PHOENIX - Suns forward Channing Frye never could have imagined life would pile any more on him after suffering a season-ending injury in April, undergoing shoulder surgery in May and enduring his 4-month-old daughter's two surgeries on each eye for cataracts.
There was no imagining he could have a heart virus.
Frye said he expects to miss the coming season because of an enlarged heart caused by a virus that is rare and only treatable with rest, if that even works. It was caught during a recent treadmill stress test that players undergo before each season's October training camp.
Suns cardiologist Dr. Tim Byrne discovered that Frye, 29, had dilated cardiomyopathy and Frye underwent a battery of tests before visiting the Mayo Clinic in Minnesota on Wednesday for a final accord among more doctors.
"It was very shocking and, at the same time, scary," Frye said. "It's not like an arm or knee or an elbow where you're like, 'Maybe I can just rehab this.' It's something that keeps you going. The only time you hear about things going on like that is (Boston's) Jeff Green getting open-heart surgery or (Sacramento's) Chuck Hayes getting a little scare."
The Suns said Frye, who played for the Arizona Wildcats from 2001 to 2005, will be re-evaluated in December for the possibility of activity, but Frye said several times that he must have six months of rest and expects to miss the season that runs to April. He said his activity will be limited to yoga and golf.
"I want to take a year off and make sure that I'm OK to play and that I'm not going to do any more damage to my heart," Frye said. "There's no reason to push. It's not worth it for the long run. To be 29 and have a heart issue is very rare.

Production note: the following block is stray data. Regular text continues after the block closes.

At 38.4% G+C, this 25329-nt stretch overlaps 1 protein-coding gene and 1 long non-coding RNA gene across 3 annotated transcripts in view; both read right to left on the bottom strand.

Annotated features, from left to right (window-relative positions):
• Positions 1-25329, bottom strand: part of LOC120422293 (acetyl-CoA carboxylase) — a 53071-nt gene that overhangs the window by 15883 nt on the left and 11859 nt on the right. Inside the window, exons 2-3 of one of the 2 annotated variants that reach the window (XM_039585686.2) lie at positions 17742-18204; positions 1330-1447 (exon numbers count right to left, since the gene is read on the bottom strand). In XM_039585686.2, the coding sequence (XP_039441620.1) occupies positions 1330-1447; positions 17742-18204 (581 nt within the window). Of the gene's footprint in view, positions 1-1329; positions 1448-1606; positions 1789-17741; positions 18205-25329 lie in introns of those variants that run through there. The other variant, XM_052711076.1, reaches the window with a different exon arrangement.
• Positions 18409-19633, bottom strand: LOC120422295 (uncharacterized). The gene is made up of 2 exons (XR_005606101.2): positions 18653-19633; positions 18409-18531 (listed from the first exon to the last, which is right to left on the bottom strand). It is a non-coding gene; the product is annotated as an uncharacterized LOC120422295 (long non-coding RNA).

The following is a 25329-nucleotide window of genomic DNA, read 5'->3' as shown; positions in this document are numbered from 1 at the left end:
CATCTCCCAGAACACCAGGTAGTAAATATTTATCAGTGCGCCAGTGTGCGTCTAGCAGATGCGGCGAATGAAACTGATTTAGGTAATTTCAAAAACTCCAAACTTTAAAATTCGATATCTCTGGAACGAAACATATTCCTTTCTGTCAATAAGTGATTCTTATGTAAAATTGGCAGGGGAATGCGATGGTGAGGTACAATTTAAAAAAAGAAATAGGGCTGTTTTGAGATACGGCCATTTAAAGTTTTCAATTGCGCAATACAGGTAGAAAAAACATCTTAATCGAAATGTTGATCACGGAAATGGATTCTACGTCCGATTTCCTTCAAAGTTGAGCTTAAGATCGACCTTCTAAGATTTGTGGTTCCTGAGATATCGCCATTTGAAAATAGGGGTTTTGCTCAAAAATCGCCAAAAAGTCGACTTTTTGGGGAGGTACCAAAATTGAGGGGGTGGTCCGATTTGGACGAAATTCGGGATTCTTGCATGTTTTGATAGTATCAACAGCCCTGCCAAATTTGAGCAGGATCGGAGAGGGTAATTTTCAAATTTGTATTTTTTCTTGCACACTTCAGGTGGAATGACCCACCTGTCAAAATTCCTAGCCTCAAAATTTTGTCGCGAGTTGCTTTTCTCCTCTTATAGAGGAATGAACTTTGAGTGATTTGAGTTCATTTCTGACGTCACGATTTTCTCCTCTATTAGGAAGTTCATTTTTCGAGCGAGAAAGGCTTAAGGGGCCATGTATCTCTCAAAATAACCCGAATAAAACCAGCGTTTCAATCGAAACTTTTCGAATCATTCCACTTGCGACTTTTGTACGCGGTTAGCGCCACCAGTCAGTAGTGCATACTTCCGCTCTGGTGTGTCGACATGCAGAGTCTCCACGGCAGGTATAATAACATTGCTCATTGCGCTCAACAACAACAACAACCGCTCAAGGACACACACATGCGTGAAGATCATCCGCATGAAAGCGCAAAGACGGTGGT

"Other than that, I had a clean bill of health. I'm a 120-over-78 blood pressure guy."
Frye will miss out on a season at an age when NBA big men often are at their peak. The hometown product's best seasons have come in Phoenix, where he averaged 11.5 points and 5.9 rebounds and made 434 three-pointers over three years.
He felt like he would be in his best training-camp shape ever, other than the need to rebuild strength in his repaired right shoulder. Frye cleaned up his shooting mechanics and was ahead of schedule for a return to action.
But his heart was pumping out blood at half the capacity of what it had a year earlier. The unpreventable virus attacks the heart muscle severely and quickly, meaning an EKG test before his May surgery would not have indicated an issue. His heart muscle fibers were stretched, weakening the strength to pump blood.
Frye's condition ran the risk of sudden cardiac death, according to cardiovascular surgeon Dr. Grayson Wheatley of the Arizona Heart Institute. He is not Frye's doctor.
Wheatley said it is unknown whether the heart will recover from the infection and regain normalcy.
"It's exceptionally rare to have this problem and even more rare in an athlete," Wheatley said. "His heart is going to have to regenerate quite a bit."